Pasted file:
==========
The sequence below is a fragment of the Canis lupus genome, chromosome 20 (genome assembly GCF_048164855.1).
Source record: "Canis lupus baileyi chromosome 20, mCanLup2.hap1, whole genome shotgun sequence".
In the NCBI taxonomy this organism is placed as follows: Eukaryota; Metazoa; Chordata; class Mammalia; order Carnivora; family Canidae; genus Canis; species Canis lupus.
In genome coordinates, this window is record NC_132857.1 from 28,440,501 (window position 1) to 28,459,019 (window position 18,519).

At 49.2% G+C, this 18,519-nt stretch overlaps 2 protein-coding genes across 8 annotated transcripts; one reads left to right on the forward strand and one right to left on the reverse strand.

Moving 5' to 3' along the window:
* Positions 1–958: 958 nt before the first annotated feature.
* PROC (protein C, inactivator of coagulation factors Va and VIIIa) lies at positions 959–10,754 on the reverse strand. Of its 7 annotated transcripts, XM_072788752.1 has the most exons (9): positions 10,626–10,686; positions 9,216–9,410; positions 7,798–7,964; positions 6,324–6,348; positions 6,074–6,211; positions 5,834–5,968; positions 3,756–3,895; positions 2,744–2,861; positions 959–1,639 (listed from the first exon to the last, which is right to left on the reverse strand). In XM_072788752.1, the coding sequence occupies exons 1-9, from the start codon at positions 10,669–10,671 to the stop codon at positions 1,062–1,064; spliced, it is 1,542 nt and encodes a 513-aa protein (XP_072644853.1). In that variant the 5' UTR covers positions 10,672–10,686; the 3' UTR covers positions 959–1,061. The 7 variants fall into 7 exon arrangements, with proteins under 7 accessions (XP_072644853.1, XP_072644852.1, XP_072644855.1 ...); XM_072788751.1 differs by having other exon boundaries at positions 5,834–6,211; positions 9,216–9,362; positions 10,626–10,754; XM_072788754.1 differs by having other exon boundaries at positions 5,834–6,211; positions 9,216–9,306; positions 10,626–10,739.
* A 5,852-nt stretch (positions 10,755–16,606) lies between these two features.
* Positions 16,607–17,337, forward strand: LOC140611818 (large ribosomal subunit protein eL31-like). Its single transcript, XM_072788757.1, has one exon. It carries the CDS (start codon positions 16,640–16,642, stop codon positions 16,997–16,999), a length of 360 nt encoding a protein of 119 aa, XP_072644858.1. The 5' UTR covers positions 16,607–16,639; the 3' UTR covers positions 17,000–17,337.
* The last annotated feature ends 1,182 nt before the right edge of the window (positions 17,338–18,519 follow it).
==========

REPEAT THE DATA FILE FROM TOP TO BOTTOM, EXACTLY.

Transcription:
The sequence below is a fragment of the Canis lupus genome, chromosome 20 (genome assembly GCF_048164855.1).
Source record: "Canis lupus baileyi chromosome 20, mCanLup2.hap1, whole genome shotgun sequence".
In the NCBI taxonomy this organism is placed as follows: Eukaryota; Metazoa; Chordata; class Mammalia; order Carnivora; family Canidae; genus Canis; species Canis lupus.
In genome coordinates, this window is record NC_132857.1 from 28,440,501 (window position 1) to 28,459,019 (window position 18,519).

At 49.2% G+C, this 18,519-nt stretch overlaps 2 protein-coding genes across 8 annotated transcripts; one reads left to right on the forward strand and one right to left on the reverse strand.

Moving 5' to 3' along the window:
* Positions 1–958: 958 nt before the first annotated feature.
* PROC (protein C, inactivator of coagulation factors Va and VIIIa) lies at positions 959–10,754 on the reverse strand. Of its 7 annotated transcripts, XM_072788752.1 has the most exons (9): positions 10,626–10,686; positions 9,216–9,410; positions 7,798–7,964; positions 6,324–6,348; positions 6,074–6,211; positions 5,834–5,968; positions 3,756–3,895; positions 2,744–2,861; positions 959–1,639 (listed from the first exon to the last, which is right to left on the reverse strand). In XM_072788752.1, the coding sequence occupies exons 1-9, from the start codon at positions 10,669–10,671 to the stop codon at positions 1,062–1,064; spliced, it is 1,542 nt and encodes a 513-aa protein (XP_072644853.1). In that variant the 5' UTR covers positions 10,672–10,686; the 3' UTR covers positions 959–1,061. The 7 variants fall into 7 exon arrangements, with proteins under 7 accessions (XP_072644853.1, XP_072644852.1, XP_072644855.1 ...); XM_072788751.1 differs by having other exon boundaries at positions 5,834–6,211; positions 9,216–9,362; positions 10,626–10,754; XM_072788754.1 differs by having other exon boundaries at positions 5,834–6,211; positions 9,216–9,306; positions 10,626–10,739.
* A 5,852-nt stretch (positions 10,755–16,606) lies between these two features.
* Positions 16,607–17,337, forward strand: LOC140611818 (large ribosomal subunit protein eL31-like). Its single transcript, XM_072788757.1, has one exon. It carries the CDS (start codon positions 16,640–16,642, stop codon positions 16,997–16,999), a length of 360 nt encoding a protein of 119 aa, XP_072644858.1. The 5' UTR covers positions 16,607–16,639; the 3' UTR covers positions 17,000–17,337.
* The last annotated feature ends 1,182 nt before the right edge of the window (positions 17,338–18,519 follow it).